They are one of my favourite bands of all time - the lyrics and vocals of Morrissey gel so unbelievably well with the music and guitar work of Johnny Marr.

    They also have a reputation for being a depressing band like the Cure, but this is one of those misconceptions. Yes, they have some songs that are a bit morose, but Morrissey's lyrics are also incredibly witty and I think the humour shines through more than the morbidness of some of the lyrics.

    Truly a band for the ages.

  7. Thanks for the tip mate; I'll pick up The Queen is Dead soon.

  8. Great stuff Matt - be sure to let me know what you think!

  9. I agree with Matt and Jiggy on the foulness of noughties TV-driven pop - it's nasty.

    I too sink into enormous buckets of nostalgia upon hearing 80's popular cheese. But I would actually divide the 80's into two halves. There's the naive "we just got a synthesizer and we're gonna put it everywhere" era, and then there's the "this formula worked for Artist X, let's clone and reuse for Y and Z" stage.

    Examples of the former:
    - Culture Club
    - Spandau Ballet/Tears for Fears etc

    Transitional era:
    - Wham!

    Examples of the latter:
    - Bananarama
    - Rick Astley
    - Kylie (SAW era)
    - Yazz etc..

    I've put Wham! as a special case, as I've read a George Michael biography and it seems there it was a mixture of raw talent (from GM at least), enthusiasm and marketing "push". They also spanned the mid-eighties, bridging the gap.

    Can your 101-hit compilation confirm this pattern Jiggy?

  10. Chis - I think you have a point, although I'd admit I have never thought about it that way before.

    Now that you mention it, there is a pretty big divide in the 80s hits. I would says that the seeds of modern (noughties) popular music were sown in the late 80s.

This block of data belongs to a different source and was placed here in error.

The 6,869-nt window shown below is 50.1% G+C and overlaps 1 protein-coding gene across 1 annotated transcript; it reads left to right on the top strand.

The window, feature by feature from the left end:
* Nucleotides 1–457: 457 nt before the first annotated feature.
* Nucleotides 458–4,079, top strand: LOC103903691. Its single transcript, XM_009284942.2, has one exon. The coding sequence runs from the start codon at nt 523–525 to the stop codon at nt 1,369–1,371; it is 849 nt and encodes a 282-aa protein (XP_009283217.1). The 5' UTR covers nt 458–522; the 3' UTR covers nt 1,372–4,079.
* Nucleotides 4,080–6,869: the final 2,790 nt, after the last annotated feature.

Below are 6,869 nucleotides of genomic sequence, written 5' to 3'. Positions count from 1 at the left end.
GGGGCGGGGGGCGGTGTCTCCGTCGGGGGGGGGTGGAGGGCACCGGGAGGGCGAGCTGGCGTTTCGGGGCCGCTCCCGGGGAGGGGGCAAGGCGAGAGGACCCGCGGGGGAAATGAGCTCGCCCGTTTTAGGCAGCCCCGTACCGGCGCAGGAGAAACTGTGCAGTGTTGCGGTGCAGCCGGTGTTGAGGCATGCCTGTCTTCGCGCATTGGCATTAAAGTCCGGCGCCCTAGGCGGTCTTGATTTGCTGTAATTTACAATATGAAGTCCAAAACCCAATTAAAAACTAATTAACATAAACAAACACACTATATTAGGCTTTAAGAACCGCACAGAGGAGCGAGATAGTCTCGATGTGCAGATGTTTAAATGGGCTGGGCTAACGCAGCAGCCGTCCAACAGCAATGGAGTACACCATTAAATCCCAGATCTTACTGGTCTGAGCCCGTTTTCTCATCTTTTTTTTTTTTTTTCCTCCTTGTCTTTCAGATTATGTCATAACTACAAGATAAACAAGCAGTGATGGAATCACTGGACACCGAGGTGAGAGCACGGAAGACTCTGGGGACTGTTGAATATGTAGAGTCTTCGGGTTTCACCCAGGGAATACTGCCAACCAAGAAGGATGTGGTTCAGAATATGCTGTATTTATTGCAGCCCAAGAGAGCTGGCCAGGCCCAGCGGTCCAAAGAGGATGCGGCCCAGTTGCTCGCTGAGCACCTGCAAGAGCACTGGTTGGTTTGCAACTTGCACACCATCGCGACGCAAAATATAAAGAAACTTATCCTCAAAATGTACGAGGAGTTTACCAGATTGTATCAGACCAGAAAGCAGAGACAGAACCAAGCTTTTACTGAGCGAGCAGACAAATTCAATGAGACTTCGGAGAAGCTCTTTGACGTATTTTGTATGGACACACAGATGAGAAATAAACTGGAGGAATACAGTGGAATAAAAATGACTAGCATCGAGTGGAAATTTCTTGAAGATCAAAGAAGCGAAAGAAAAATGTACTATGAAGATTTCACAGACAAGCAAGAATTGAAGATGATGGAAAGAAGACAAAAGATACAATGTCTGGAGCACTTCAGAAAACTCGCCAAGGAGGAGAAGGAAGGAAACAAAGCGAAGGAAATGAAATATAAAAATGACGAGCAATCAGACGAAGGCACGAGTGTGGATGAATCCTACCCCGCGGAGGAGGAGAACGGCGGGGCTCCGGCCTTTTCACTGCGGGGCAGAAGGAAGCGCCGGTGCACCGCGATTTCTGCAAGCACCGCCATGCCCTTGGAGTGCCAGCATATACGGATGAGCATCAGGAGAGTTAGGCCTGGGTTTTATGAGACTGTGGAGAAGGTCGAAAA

The early 80s were cheesy, but the songwriting ability was still there. The late 80s were when Bros, New Kids on the Block, and some of the other artists/bands you mentioned started to make it big. NKotB were one of the first "boy bands", so you could see where it all went downhill from there.

  11. The worst musical era of all times were the Eighties. I disliked that decade. The only good bands and artists that I liked from the Eighties are Bon Jovi, Def Leppard, Europe, Guns N’Roses, Michael Jackson and Prince and that’s about it.

    All the best rock bands came out of the Seventies. The Seventies were better than the Eighties in my opinion, producing proper rock bands like Black Sabbath, Deep Purple, Led Zeppelin, Bad Company, Trapeze, Free, AC/DC, Judas Priest, Thin Lizzy, Whitesnake, Motorhead etc. The Eighties were about synthesizers and poppy little sounds. Synthesizers were boring instruments because you couldn’t jump around with it like you would do with a guitar. Even worse there were all these horrible bands like the Pet Shop Boys, Erasure, Depeche Mode, OMD, Kajagoogoo and many similar acts in the Eighties. Then you got the Stock Aitken and Waterman nonsense, which drove me bleeding mad. They were responsible for producing cheeseball hits like Never Gonna Give You Up and I Should Be So Lucky..

    The musical scene in the Eighties was a joke. You had record companies and managers who were more important than the artists. These managers acted like dictators telling you what to do like polishing your music and looking a bit. You had to live by the strict Draconian rules forever doing TV shows , playback performances and photo sessions. It was too nice and too tame. You had no control over your music because you had to play the way the manager wanted you to sound. The Eighties were backlashed against the guitar because the producer toned it down to make room for the synths. That is amongst the reason why I think the Eighties were awful. The Eighties is a decade not worth remembering.